Wednesday, November 23, 2011

Francis Ford Coppola on writing

UNIDENTIFIED MAN #1: The question I wanted to ask is, actually, if you could talk about your writing process, your habit, sort of what's a daily writing day like for you.

COPPOLA: Well, the thing about writing is if you really try, if you do it every day, and you put in your time, you get better. I don't know if there's a - I think with acting that's possible, too, but writing is something that if you really plug away at it, you can get better.

The important thing is: A, choose the time that's good for you. For me, it's early morning because I wake up, and I'm fresh, and I sit in my place. I look out the window, and I have coffee, and no one's gotten up yet or called me or hurt my feelings.


COPPOLA: It's very important that your feelings are very, sort of, just stable. You know, you don't want to have a heartache when you're trying to go fly on some adventure of writing. At any rate, it's very important for the young writer to, when you finish the six, seven, eight pages, to turn them over and don't look at them again, because I believe there is a hormone that is injected in the blood of the young writer that makes him hate everything he has just written.

And so just don't read it. And then when you finally have done it over the, you know, 30 days or how many days so that your stack of pages is in the 80s or something, then - and you feel you have it at some completion, then sit down and read it, and you'll find that your reaction will be very different because you will have a little distance.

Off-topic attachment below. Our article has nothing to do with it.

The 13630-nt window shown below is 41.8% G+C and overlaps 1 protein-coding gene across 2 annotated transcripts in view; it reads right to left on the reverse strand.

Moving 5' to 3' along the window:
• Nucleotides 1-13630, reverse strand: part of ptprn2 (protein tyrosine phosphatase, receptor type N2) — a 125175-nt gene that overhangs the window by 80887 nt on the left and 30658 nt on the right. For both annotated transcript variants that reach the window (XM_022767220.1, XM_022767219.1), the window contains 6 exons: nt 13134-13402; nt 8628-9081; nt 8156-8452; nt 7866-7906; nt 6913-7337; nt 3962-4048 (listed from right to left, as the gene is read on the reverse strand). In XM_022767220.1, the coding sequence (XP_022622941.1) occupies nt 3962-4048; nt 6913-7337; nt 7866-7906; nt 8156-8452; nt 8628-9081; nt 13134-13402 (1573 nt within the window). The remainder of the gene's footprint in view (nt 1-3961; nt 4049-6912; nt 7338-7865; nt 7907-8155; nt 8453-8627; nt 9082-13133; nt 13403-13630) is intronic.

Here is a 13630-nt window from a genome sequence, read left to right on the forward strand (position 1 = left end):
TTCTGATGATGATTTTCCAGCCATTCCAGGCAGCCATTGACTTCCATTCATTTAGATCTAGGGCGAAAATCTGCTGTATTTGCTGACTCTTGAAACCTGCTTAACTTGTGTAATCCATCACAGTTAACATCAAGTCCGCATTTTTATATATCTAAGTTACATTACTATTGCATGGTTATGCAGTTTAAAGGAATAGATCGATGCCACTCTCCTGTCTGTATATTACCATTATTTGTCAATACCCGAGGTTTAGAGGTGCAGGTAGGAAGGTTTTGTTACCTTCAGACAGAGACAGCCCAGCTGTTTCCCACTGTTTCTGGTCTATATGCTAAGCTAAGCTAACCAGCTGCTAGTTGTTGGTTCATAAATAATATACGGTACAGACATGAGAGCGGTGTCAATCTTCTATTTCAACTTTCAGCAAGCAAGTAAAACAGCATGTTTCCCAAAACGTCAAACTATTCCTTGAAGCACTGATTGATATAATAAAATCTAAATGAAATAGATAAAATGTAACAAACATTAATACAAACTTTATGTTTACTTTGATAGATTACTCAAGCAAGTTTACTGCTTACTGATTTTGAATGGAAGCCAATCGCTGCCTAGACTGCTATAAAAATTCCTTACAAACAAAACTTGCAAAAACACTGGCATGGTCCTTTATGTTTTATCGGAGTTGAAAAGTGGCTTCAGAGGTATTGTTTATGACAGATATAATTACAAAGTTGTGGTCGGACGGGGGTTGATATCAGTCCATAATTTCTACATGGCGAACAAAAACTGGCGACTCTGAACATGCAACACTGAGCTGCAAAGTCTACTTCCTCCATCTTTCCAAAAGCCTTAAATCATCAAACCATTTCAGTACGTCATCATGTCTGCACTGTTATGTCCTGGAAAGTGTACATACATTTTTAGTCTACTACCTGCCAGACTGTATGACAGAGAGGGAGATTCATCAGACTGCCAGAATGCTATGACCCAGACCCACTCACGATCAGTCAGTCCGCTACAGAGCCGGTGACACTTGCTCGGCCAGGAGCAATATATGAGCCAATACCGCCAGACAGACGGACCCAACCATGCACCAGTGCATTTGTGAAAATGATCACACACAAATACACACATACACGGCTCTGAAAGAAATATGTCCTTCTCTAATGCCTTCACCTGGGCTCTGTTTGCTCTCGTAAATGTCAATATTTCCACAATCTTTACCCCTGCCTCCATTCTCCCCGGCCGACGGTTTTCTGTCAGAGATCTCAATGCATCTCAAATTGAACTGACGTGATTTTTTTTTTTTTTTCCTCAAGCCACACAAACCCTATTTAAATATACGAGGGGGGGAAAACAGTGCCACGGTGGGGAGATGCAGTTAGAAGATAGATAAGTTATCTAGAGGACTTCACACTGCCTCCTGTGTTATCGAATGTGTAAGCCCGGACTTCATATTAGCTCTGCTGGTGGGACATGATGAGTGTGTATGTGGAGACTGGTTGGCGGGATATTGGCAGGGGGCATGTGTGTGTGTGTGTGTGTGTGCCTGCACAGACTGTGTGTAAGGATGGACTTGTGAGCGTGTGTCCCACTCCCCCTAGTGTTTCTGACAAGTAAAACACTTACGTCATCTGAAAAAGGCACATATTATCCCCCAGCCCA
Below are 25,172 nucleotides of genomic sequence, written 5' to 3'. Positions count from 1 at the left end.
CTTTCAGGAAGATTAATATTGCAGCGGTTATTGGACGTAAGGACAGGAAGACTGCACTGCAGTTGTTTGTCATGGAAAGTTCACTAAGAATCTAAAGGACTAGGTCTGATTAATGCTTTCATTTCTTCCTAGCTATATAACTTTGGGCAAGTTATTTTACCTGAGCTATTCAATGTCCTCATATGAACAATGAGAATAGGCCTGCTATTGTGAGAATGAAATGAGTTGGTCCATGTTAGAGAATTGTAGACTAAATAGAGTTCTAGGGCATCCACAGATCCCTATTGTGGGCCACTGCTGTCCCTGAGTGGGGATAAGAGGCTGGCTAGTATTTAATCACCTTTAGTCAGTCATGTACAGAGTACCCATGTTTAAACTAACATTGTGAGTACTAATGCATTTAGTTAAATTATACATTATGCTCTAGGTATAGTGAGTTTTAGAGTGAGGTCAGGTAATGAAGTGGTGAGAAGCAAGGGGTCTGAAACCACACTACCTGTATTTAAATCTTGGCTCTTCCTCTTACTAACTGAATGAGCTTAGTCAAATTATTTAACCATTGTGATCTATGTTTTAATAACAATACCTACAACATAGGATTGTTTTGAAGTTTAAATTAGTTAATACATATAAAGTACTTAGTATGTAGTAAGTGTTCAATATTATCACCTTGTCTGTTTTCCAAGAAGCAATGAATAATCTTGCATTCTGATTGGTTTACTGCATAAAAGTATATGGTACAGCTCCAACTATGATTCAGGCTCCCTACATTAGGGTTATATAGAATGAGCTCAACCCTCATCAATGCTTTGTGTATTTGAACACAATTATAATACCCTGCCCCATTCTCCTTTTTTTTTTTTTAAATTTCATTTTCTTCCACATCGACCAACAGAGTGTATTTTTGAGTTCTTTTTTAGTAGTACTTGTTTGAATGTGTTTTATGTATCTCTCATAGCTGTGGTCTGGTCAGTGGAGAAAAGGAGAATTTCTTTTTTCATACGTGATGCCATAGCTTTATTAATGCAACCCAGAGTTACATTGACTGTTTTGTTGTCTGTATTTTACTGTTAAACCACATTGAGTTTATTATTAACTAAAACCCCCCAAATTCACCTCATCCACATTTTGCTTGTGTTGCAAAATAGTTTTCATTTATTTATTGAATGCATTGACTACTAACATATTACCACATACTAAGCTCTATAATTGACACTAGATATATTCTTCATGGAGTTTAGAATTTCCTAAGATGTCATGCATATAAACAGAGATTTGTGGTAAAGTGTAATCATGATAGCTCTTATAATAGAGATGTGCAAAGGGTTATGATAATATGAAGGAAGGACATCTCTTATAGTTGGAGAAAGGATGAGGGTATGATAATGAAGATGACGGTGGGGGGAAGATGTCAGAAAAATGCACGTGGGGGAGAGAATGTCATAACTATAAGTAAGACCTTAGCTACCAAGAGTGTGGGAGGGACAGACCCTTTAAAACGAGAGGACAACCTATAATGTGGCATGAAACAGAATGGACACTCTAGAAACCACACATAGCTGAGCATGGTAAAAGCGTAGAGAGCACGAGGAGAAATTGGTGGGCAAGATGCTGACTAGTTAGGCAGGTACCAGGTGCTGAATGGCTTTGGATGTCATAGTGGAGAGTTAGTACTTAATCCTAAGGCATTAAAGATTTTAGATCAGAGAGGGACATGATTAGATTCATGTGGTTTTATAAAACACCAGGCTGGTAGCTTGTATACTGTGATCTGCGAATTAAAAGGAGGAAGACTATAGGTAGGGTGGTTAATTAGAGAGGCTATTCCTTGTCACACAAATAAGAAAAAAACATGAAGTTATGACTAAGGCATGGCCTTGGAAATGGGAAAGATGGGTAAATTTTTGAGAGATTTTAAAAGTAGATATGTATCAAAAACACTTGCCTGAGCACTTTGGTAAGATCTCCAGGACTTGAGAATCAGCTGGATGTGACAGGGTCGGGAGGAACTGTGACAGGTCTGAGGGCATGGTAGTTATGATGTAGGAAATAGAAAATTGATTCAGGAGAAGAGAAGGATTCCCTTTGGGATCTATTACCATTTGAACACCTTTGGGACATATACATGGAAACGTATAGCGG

And you realize that the first 10 pages that you would have just torn up and rewritten, which is to say never go back. If you don't read it, you're not going back and rewriting anything at first, because you don't know yet. And maybe you're just going to cut those 10 pages out, and they're not even going to be in it. So you would have been rewriting something that's not even in the piece.

So give yourself that chance to put together the, you know, 80, 90 pages of a draft and then read it very, at a - you know, in a nice little ceremony, where you're comfortable, and you read it and make good notes on it, what you liked, what touched you, what moved you, what's a possible way, and then you go about on a rewrite.

And I'll rewrite a script a trillion times. So rewriting is just the middle name of writing.

[Note: Coppola wrote the script for Patton, for which he won an Oscar, when he was 24 years old.]


Anonymous said...

What great advice!

undine said...

I thought so, too, profacero. I've been thinking about this since I heard it.